If competitors are not very localized, it provides an opportunity to strike hard and fast without any visibility. Engage3’s platform, in particular, takes price change frequency and competitor assortment localization into account when improving competitive intelligence programs over time.
Fly under the radar and attack where they aren’t looking.
One suggested tactic could be moving away from larger competitive zones and instead into micro-zones. A regional grocery retailer that scores very highly with consumers in regard to their price reputation was able to maintain their positive reputation by leveraging their smaller zones to take advantage of their competitors’ blind spots through a mix of lower prices to earn price reputation points while taking higher margin on other items by allocating across zones. Engage3’s Competitor Strategy Analytics reverse-engineers retailers’ pricing and assortment strategies to identify margin opportunities and competitors’ price zones.
Strike hard and fast.
It’s not enough for retailers to attack from hidden angles, but they must also have an element of speed behind them. Amazon has a high price change frequency on several items found in conventional grocery stores, and the juggernaut’s price change algorithms are highly responsive. Retailers are taking notice of Amazon’s practices and efficient strategies and are beginning to follow suit.
Retailers need to minimize the time it takes to respond to margin opportunities or price reputation risks by getting data that is as fresh as possible to maintain visibility. Engage3 has helped customers identify when retailers can confidently leverage online data to provide a faster signal to increase visibility and proactively identify opportunities.
Reinvest benefits to defend your turf.
The environment of a price war is pressing and inevitable, so the first step to surviving is determining how to invest optimally in your respective markets by efficiently monitoring the local competition. Once retailers can establish a robust process in a program, they should be able to reinvest those savings to identify additional margin or price opportunities.
The segment concluded with a last, but certainly important, strategic lever in fighting a price war: personalization. Ouimet believes that the future is personal and that personalization is unique in the way that it’s a highly desirable tool for consumers that also helps create a tighter relationship within retail communities. It provides more loyalty and more convenience for the consumer, and when applied to pricing, it becomes the ultimate segmentation and the most powerful means to “fly under the radar.”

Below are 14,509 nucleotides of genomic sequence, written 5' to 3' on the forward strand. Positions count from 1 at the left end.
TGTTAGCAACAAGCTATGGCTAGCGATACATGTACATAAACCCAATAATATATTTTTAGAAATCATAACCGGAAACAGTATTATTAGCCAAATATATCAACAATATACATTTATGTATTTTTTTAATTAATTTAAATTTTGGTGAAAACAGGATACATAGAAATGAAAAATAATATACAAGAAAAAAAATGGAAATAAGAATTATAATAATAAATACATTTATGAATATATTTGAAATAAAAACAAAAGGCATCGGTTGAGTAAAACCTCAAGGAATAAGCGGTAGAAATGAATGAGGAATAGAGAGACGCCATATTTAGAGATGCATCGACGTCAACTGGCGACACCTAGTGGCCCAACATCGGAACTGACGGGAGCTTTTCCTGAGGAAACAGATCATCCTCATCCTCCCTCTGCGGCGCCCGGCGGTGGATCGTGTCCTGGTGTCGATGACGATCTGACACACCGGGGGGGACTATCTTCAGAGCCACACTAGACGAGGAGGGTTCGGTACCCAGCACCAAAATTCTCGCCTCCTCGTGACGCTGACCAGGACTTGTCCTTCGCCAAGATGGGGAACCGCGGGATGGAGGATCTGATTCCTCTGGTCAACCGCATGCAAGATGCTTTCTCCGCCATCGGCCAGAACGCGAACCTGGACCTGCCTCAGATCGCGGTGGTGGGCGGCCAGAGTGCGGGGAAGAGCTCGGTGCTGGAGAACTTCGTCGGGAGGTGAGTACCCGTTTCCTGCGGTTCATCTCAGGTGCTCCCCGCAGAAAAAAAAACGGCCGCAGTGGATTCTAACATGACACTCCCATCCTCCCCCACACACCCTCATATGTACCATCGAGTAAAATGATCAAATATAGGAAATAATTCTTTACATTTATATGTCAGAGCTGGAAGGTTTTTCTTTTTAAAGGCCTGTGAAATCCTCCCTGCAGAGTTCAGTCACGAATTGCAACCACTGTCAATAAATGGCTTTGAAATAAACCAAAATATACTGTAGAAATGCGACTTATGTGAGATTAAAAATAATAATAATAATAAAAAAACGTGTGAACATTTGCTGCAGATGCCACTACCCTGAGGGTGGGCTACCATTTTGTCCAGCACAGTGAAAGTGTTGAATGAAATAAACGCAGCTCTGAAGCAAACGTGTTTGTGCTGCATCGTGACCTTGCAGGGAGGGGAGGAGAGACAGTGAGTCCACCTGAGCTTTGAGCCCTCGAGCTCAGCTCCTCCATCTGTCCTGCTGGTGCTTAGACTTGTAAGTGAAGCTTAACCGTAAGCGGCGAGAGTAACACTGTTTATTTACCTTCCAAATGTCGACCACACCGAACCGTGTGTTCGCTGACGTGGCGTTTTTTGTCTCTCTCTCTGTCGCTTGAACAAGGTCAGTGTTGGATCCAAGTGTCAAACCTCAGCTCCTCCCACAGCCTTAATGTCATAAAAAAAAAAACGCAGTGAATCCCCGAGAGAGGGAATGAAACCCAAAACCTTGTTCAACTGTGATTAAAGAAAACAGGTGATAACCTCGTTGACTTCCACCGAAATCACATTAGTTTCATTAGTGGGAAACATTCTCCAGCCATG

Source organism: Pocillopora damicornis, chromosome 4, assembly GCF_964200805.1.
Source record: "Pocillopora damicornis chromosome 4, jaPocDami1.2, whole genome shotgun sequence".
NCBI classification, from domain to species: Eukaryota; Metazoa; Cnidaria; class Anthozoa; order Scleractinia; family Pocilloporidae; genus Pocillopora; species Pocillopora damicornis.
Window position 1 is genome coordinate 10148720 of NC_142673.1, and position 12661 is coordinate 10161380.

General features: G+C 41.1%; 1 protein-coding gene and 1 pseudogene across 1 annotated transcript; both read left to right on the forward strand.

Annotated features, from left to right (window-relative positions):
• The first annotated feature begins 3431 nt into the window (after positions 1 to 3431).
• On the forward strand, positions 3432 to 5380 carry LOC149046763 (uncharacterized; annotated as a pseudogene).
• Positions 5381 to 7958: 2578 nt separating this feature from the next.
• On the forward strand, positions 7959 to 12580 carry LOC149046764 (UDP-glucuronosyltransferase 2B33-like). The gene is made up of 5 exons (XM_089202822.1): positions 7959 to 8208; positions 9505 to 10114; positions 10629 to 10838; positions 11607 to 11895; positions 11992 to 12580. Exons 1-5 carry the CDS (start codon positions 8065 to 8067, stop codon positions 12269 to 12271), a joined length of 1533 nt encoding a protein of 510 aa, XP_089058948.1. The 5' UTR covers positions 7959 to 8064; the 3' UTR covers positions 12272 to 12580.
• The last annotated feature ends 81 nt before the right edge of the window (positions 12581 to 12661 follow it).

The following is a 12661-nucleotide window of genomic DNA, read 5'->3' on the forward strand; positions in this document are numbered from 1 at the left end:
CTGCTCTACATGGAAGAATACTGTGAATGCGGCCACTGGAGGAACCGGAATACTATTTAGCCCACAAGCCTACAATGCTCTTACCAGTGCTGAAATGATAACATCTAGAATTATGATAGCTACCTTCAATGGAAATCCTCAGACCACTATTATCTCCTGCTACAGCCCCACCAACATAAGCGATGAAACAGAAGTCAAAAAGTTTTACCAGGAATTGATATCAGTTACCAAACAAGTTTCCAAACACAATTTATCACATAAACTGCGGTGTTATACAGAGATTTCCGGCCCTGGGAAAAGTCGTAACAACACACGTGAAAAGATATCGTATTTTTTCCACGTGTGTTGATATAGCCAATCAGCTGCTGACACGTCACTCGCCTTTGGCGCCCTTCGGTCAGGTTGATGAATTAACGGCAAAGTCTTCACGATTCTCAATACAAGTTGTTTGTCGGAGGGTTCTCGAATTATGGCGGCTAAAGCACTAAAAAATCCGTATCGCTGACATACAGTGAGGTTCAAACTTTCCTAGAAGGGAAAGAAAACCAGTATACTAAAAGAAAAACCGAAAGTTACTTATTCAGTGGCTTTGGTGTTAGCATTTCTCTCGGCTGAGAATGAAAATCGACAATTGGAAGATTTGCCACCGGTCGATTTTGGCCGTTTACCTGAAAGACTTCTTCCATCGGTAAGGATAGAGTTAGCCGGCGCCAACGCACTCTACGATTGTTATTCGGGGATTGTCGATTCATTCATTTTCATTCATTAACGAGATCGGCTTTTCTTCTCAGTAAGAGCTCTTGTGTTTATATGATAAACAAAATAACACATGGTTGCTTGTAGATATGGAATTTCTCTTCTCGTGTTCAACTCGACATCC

The five-step plan is heavily reliant on updating competitive shop programs and price optimization strategies. According to Ouimet, those retailers seeking to constantly improve will be well prepared if there is a price war.
To register to watch the full webinar and find out more invaluable insights, click here.
Milk: it does a body good, but what does it do to your finances? Conventional wisdom has it that prices always rise, and milk is one of the most consistently expensive items in its aisle – everyone needs it for something, from breakfast to baking, so of course the price of milk is going to go up over time, right?
Well, kind of. In the first round of our Store Brand vs. National Brand Analyses, we examined promotional and regular pricing trends for Organic and Conventional milk, and while a few of these analyses turned up what we might expect – regular price trends for conventional milk are both positive, with nationally branded items showing a significantly steeper increase over the past year than store brands — we found several surprising results as well.
Let’s start with the major one: compared to store brands, the average price of nationally branded organic milk is plummeting, dropping by nearly a quarter per gallon over the past year. Store brand pricing has held steady at around $6.00 per gallon; but where nationally branded items once averaged close to $6.15, that average has fallen to $5.87 in the span of 14 months, now beating store brands. Promotional prices on organic milks are also dropping steadily, though store brands are outpacing national brands there.
The choice seems clear in one regard: if you’re an organic milk drinker, don’t just default to the store brand. It’s a good bet a gallon of Horizon might be easier on your wallet.
The Sherlock Holmes of Retail